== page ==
Analysing the psychology behind fare evasion to overcome it
There are four types of fare dodgers depending on frequency, intentions, feelings and attitudes towards fare evasion

People in a subway

Fare evasion -the act of traveling without a valid ticket- is a problem in many public transport systems around the world. It can reduce revenue in millions of dollars and undermine the financial viability of transit. However, there is little research to understand why people fare evade and, in turn, the best measures to adopt.

The Public Transport Research Group (PTRG) in Monash University (Melbourne, Australia)  filled in this gap and studied the reasons behind fare evasion. They first analysed the motivations to fare evade in Melbourne. Later, they expanded the scheme to other international cities such as London, New York and Toronto.


Types of fare dodgers

PTRG took into account frequency, intentions, feelings and attitudes towards fare evasion. Consequently they came across four types of fare dodgers: accidental evader, “it’s not my fault” evader, calculated risk-taker and career evaders. They all had similar rates and trends in the different international cities.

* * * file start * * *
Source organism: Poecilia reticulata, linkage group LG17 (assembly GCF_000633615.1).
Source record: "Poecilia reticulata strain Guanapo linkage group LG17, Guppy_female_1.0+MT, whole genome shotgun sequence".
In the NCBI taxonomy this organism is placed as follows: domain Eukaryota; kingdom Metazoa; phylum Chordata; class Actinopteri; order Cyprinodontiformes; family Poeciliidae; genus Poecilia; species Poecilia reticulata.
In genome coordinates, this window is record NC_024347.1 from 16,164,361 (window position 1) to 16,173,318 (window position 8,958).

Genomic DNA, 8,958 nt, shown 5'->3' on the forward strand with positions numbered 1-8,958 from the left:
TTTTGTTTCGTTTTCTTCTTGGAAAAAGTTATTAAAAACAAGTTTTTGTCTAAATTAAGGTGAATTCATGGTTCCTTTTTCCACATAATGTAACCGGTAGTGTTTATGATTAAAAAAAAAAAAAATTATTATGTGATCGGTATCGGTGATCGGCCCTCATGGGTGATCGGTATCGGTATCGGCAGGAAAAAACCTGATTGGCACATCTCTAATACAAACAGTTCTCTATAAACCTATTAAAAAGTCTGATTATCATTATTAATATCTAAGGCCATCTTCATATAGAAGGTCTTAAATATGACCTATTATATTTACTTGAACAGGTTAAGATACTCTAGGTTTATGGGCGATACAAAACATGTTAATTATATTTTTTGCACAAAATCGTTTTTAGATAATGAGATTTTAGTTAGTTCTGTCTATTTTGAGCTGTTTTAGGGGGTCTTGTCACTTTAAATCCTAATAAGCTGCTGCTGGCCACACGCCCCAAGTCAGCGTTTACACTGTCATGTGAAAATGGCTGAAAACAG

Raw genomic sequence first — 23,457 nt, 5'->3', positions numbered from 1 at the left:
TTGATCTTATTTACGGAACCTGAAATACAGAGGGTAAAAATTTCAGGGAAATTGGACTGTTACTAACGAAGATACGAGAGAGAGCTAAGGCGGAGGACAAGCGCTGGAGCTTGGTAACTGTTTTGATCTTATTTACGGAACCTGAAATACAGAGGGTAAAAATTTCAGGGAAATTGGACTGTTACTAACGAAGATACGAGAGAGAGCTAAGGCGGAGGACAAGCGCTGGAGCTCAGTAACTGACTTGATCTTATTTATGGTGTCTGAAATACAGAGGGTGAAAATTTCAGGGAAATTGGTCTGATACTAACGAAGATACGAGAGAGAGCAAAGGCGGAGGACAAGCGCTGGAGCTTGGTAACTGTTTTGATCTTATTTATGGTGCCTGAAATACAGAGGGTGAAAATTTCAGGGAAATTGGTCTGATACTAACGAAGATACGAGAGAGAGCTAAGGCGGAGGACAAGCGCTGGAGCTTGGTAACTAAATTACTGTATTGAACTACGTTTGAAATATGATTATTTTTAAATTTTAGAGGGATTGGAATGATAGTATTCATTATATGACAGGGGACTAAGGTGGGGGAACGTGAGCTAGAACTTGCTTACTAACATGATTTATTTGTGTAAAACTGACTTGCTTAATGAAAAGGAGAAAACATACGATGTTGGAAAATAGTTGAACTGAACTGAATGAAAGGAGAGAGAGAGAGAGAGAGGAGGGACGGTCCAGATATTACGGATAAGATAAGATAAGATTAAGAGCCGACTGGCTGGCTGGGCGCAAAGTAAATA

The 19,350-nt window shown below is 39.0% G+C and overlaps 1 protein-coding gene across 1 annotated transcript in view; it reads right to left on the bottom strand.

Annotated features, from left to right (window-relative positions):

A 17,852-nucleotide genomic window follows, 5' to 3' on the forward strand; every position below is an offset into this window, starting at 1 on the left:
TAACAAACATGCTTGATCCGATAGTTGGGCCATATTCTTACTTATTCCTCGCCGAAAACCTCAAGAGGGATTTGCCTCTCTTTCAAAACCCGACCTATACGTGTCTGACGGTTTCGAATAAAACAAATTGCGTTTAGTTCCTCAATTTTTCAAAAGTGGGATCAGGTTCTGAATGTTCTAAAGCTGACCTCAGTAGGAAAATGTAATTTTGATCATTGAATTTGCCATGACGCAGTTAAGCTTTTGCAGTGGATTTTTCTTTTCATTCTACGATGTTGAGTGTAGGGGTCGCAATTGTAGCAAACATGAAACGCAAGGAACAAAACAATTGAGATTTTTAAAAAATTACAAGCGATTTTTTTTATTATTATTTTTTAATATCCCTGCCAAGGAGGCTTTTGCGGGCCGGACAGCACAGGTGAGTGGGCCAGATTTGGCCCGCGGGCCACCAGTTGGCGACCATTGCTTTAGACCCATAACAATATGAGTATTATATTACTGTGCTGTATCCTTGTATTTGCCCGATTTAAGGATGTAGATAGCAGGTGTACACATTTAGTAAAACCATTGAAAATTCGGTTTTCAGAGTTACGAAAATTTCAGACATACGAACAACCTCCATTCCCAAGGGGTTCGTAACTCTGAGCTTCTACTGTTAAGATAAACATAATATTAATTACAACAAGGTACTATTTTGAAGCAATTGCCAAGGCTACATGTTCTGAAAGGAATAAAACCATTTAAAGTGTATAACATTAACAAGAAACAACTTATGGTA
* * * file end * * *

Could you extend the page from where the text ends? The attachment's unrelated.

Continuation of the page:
Graphic on the psychology behind fare evasion
Source: Delbosc A and Currie G (2016) ‘Four types of fare evasion: A qualitative study from Melbourne, Australia’ TRANSPORTATION RESEARCH PART F: TRAFFIC PSYCHOLOGY AND BEHAVIOUR Volume 43, November 2016, Pages 254–264

Conclusions were that “recidivists” –people who repeatedly intentionally fare evade– are a global problem. They represent a few portion of public transport frequent users. However, they account for most of fare loss.


Solutions to fare evasion

The study showed that the main motivation to fare evade is weak perceived control. Thus, it suggested increasing ticket inspections to tackle the issue. In fact, results showed that doubling control rates in Melbourne reduced fare evasion rate on tram by about 1/3 and allowed millions in additional revenue.

The report also pointed out emerging technologies. One of these mentions was for AWAAIT’s automatic real-time video analytics system DETECTOR. The tool, developed as part of TRAINSFARE project, uses Artificial Intelligence-Machine Learning algorithms to alert inspectors when it detects fare-dodging.


Deeper insight

For more information, you can take a look at Public Transport Research Group’s presentation “Revenue Protection – National and International Research Perspectives” here.